A Japanese newspaper has revealed Japan and the United States are considering constructing an underground nuclear waste storage complex in the Asian country of Mongolia. According to the report, Japan and the United States hope to promote nuclear power overseas, promising new contractors that nuclear waste could be disposed at the complex. U.S. and Japanese officials have confirmed they have held discussions with Mongolia about nuclear waste management, but denied aspects of the report. The United States and Mongolia signed a memorandum of understanding on nuclear power in September 2010.
The U.N. Intergovernmental Panel on Climate Change said Monday renewable energy could account for almost 80 percent of the world’s energy supply within four decades. But the panel said this is only possible if governments spend significantly more money to help expand solar and wind power. According to Greenpeace, the oil-rich states of Saudi Arabia and Qatar watered down the report’s language on the cost benefits of renewable energy technology.
Newly released government data shows that FBI surveillance is on the rise. In 2010, the FBI more than doubled the number of U.S. persons it targeted with National Security Letters. Meanwhile, the number of electronic and physical searches under the Foreign Intelligence Surveillance Act increased by 13 percent. The secretive FISA court was asked to approve 1,506 requests last year for secret electronic surveillance—the court approved every one.
In business news, the Bloomberg news agency has revealed that the world’s largest appliance manufacturer, Whirlpool, has managed to avoid paying federal income taxes over the past three years. The company reported $18 billion in worldwide sales last year, but it received a tax benefit of $64 million from the federal government. Whirlpool’s headquarters are in the cash-strapped city of Benton Harbor, Michigan, where the city’s elected mayor and city commissioners were recently stripped of all power by an unelected emergency financial manager appointed by Michigan Gov. Rick Snyder.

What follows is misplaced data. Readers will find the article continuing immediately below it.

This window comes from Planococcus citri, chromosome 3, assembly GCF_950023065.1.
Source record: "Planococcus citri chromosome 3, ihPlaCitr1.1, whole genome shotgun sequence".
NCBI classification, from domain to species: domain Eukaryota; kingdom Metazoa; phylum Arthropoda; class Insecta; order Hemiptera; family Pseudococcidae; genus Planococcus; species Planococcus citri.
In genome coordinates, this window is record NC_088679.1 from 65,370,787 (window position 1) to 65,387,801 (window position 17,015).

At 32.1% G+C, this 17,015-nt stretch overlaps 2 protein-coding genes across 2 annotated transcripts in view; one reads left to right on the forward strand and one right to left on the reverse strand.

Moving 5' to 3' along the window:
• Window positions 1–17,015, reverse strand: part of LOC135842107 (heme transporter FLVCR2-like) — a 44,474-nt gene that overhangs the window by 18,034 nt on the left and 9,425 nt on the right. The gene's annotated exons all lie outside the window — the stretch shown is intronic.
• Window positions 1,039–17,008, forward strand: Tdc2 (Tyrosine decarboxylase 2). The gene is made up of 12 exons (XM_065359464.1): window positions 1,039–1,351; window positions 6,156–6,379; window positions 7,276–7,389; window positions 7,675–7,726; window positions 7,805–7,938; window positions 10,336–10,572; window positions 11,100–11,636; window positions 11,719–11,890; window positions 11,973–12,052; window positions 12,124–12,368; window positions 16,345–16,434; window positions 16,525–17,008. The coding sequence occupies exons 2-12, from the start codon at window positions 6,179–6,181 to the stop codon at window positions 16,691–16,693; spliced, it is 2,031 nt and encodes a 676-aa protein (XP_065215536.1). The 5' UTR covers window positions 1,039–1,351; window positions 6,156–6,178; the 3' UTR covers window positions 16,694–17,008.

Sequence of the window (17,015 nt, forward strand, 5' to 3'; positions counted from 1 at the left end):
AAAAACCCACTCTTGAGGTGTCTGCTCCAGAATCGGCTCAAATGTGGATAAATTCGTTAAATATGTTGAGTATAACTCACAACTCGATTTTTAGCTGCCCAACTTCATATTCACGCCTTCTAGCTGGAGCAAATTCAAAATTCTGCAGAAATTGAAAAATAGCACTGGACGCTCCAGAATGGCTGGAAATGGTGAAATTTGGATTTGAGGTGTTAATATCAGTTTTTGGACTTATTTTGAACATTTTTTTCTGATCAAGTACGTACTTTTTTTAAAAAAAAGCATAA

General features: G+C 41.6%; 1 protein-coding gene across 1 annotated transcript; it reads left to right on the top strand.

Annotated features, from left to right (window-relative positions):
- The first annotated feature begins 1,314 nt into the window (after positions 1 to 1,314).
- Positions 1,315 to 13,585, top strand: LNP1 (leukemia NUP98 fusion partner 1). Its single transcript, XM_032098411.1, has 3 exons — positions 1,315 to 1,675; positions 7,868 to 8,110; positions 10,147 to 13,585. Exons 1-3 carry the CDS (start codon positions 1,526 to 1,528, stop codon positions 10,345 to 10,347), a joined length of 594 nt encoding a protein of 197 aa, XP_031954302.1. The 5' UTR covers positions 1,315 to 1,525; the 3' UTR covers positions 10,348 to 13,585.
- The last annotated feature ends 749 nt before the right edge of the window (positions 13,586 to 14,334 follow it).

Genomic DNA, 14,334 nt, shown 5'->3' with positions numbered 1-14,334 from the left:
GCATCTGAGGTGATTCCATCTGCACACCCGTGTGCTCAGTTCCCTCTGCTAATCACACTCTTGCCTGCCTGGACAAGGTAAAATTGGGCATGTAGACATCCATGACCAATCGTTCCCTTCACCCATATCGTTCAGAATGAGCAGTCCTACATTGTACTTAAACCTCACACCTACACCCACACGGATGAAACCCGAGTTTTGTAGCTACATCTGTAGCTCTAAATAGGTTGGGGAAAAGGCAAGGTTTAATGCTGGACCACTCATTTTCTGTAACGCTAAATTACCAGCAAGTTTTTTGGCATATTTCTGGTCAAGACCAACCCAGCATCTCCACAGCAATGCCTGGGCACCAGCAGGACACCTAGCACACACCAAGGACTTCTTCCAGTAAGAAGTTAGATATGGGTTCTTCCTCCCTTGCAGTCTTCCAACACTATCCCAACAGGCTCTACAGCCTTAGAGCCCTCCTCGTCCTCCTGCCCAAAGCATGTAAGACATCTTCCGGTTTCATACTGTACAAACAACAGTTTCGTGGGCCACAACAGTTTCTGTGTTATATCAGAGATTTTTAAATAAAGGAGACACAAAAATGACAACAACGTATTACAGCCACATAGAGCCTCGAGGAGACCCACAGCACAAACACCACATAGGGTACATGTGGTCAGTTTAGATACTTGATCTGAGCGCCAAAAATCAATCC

President Obama is visiting El Paso, Texas, today making his first presidential trip to the U.S.-Mexico border. The President is scheduled to give a speech focused on immigration reform. Meanwhile, Republican Arizona Gov. Jan Brewer has asked the U.S. Supreme Court to lift an injunction on SB 1070, Arizona’s anti-immigrant law that empowers state and local law enforcement to stop, question and arrest whoever they suspect may be an undocumented immigrant.
Former House Speaker Newt Gingrich is expected announce his campaign for the Republican nomination for president on Wednesday. Some analysts have described him as the first high-profile Republican contender to officially enter the race.
Democratic Rep. Dennis Kucinich of Ohio said Monday he may run for Congress in another state if he loses his Ohio seat to redistricting next year. There is some speculation that Kucinich may run in Washington state, which will add a new congressional seat.
Thousands of people in Memphis remain displaced as the city is suffering its worst flooding since 1937. The Mississippi River crested last night at 48 feet—a full 14 feet above the city’s flood stage. Experts warn the south will remain in danger for weeks to come. Memphis officials say two-out-of-four emergency shelters in Memphis have reached capacity, but alternate locations are on standby. Internationally famous sites in the area, including Elvis Presley’s Graceland and the National Civil Rights Museum, have not been damaged by the rising water.